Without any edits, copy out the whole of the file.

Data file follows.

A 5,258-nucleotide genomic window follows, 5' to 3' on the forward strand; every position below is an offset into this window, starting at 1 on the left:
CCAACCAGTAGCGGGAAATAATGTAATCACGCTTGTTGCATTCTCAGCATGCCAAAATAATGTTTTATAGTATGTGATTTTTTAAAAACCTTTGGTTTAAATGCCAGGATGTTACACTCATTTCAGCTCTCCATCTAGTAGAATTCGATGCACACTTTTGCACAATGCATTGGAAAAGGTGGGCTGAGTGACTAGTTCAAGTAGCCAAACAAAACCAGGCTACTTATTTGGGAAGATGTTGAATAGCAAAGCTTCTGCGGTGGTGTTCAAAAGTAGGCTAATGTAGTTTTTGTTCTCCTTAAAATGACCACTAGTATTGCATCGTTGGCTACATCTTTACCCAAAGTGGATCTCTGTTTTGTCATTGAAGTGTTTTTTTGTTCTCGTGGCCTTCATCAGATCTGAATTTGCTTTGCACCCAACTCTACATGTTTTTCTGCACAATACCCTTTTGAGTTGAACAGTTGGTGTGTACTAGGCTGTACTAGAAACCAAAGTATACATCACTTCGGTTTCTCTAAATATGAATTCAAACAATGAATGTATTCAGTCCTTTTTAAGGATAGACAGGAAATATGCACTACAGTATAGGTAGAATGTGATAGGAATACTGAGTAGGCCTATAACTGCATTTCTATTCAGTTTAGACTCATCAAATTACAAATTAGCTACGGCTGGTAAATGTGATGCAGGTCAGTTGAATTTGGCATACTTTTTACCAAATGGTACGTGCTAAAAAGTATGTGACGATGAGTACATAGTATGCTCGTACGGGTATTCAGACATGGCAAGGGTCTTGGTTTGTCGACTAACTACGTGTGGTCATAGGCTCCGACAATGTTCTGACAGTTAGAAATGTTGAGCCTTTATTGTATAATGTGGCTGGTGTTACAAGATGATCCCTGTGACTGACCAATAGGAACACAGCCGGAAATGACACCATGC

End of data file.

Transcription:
A 5,258-nucleotide genomic window follows, 5' to 3' on the forward strand; every position below is an offset into this window, starting at 1 on the left:
CCAACCAGTAGCGGGAAATAATGTAATCACGCTTGTTGCATTCTCAGCATGCCAAAATAATGTTTTATAGTATGTGATTTTTTAAAAACCTTTGGTTTAAATGCCAGGATGTTACACTCATTTCAGCTCTCCATCTAGTAGAATTCGATGCACACTTTTGCACAATGCATTGGAAAAGGTGGGCTGAGTGACTAGTTCAAGTAGCCAAACAAAACCAGGCTACTTATTTGGGAAGATGTTGAATAGCAAAGCTTCTGCGGTGGTGTTCAAAAGTAGGCTAATGTAGTTTTTGTTCTCCTTAAAATGACCACTAGTATTGCATCGTTGGCTACATCTTTACCCAAAGTGGATCTCTGTTTTGTCATTGAAGTGTTTTTTTGTTCTCGTGGCCTTCATCAGATCTGAATTTGCTTTGCACCCAACTCTACATGTTTTTCTGCACAATACCCTTTTGAGTTGAACAGTTGGTGTGTACTAGGCTGTACTAGAAACCAAAGTATACATCACTTCGGTTTCTCTAAATATGAATTCAAACAATGAATGTATTCAGTCCTTTTTAAGGATAGACAGGAAATATGCACTACAGTATAGGTAGAATGTGATAGGAATACTGAGTAGGCCTATAACTGCATTTCTATTCAGTTTAGACTCATCAAATTACAAATTAGCTACGGCTGGTAAATGTGATGCAGGTCAGTTGAATTTGGCATACTTTTTACCAAATGGTACGTGCTAAAAAGTATGTGACGATGAGTACATAGTATGCTCGTACGGGTATTCAGACATGGCAAGGGTCTTGGTTTGTCGACTAACTACGTGTGGTCATAGGCTCCGACAATGTTCTGACAGTTAGAAATGTTGAGCCTTTATTGTATAATGTGGCTGGTGTTACAAGATGATCCCTGTGACTGACCAATAGGAACACAGCCGGAAATGACACCATGC